Overview: Big Data can be defined as data that will be stored in data stores categorized as "NoSQL" due to their lack of compatibility with the SQL language that is so ubiquitous in the relational database world. Typically, though not always, these solutions will exceed a size threshold that causes the user to willingly "give up" the mature capabilities of a relational database for the ability to cost-effectively store, and lightly access, the volume of data. NoSQL is sometimes referred to as "not only SQL" because of the need for both SQL and NoSQL solutions at almost any company.
Most NoSQL is open source and most of the well over one hundred NoSQL open source projects are not data stores. However, there are a significant numbers, perhaps dozens, of them that are.
NoSQL solutions originated out of a need by data-oriented companies like Google, Facebook, eBay and Yahoo to store the massive amounts of information their systems generate. The fate of these companies lies in creating outstanding personal experiences and they are able to utilize every click and every aspect of a page render in their analysis of customer behavior. Commercial software proved too expensive, papers were published and companies took up development of solutions, which soon spread to the community in the open source software development model.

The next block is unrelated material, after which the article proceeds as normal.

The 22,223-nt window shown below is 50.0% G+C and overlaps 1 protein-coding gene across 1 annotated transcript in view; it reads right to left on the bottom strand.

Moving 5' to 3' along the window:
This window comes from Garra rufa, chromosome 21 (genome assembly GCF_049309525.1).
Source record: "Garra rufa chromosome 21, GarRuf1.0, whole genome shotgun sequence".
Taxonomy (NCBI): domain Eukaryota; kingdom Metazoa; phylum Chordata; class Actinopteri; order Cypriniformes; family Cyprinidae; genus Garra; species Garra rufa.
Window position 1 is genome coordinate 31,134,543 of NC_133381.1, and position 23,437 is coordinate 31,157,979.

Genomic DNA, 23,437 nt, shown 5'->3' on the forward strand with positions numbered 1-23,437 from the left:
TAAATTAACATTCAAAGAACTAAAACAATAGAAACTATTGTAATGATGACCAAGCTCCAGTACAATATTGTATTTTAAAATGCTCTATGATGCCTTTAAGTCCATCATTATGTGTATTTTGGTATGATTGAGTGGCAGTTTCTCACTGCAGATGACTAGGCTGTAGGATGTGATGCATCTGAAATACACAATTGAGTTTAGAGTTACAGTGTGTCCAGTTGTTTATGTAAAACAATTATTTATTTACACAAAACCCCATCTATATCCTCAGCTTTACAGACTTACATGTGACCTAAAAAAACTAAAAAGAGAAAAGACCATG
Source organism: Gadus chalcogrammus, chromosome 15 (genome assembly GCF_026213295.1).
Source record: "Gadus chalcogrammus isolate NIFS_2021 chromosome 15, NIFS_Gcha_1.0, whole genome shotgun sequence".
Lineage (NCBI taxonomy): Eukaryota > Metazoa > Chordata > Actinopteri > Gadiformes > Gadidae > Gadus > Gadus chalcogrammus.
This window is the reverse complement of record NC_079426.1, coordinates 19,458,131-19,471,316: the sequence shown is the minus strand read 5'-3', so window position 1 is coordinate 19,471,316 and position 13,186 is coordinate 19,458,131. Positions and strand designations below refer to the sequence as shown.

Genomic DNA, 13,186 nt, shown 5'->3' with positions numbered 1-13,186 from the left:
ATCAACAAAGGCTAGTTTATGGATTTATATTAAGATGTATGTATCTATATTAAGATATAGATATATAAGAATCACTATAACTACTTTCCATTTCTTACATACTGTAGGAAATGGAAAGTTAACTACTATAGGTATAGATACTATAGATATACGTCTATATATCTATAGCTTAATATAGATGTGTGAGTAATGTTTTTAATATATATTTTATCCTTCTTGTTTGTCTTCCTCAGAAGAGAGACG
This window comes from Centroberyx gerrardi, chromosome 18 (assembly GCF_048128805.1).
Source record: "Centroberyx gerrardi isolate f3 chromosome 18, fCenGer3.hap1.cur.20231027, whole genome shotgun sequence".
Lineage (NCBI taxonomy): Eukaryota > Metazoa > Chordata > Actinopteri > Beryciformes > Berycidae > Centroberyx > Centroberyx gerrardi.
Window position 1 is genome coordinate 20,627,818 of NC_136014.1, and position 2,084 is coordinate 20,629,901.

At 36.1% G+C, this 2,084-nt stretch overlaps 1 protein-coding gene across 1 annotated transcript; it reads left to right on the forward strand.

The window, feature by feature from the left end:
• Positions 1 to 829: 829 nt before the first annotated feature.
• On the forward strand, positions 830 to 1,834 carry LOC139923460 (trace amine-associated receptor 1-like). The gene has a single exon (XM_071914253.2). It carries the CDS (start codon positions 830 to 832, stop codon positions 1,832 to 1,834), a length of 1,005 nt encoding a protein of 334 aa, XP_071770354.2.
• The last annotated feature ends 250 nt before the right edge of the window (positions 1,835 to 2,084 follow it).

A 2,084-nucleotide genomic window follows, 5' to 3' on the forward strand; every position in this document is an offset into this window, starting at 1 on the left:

It is important to select the correct category of NoSQL database management system to store the data. Data will be typically stored only once and according to the most important use case due to the high volume. There are five categories:
Certain aspects of NoSQL are common across all the categories and projects:
As companies increasingly begin to understand that no matter what business they are in, they are in the business of information and they need to develop a competency for Information Development to take control of their data. This includes data that is best suited for NoSQL solutions. Some of the data that exceeds the volume, variety and complexity thresholds that make NoSQL attractive include:
The need to manage Big Data and the benefits of mastering it will trump the inertia currently at work upholding the paradigm of loading all data into a database using ETL and then querying that data. BigData/NoSQL solutions have a chasm to cross, but it will need to happen soon. The investment in BigData by the large IT vendors and the investment community certainly supposes adoption well beyond the initial group of Silicon Valley "new economy" companies like eBay, Amazon, Yahoo and Google - companies who, incidentally, wrote many of the solutions. The Big Data landscape could radically change if the adoption does not continue through to the big insurance companies, car manufacturers, healthcare companies and big retailers.
Why should you attend: Big Data Technology and Use Cases provides an approach for storing, managing and accessing data of very high volumes, variety or complexity. Storing large volumes of data from a large variety of data sources in traditional relational data stores is cost-prohibitive. And regular data modeling approaches and statistical tools cannot handle data structures with such high complexity. This seminar discusses use cases and new types of data management systems based on NoSQL database management systems and MapReduce as the typical programming model and access method.
Areas Covered in the Session:
Who Will Benefit: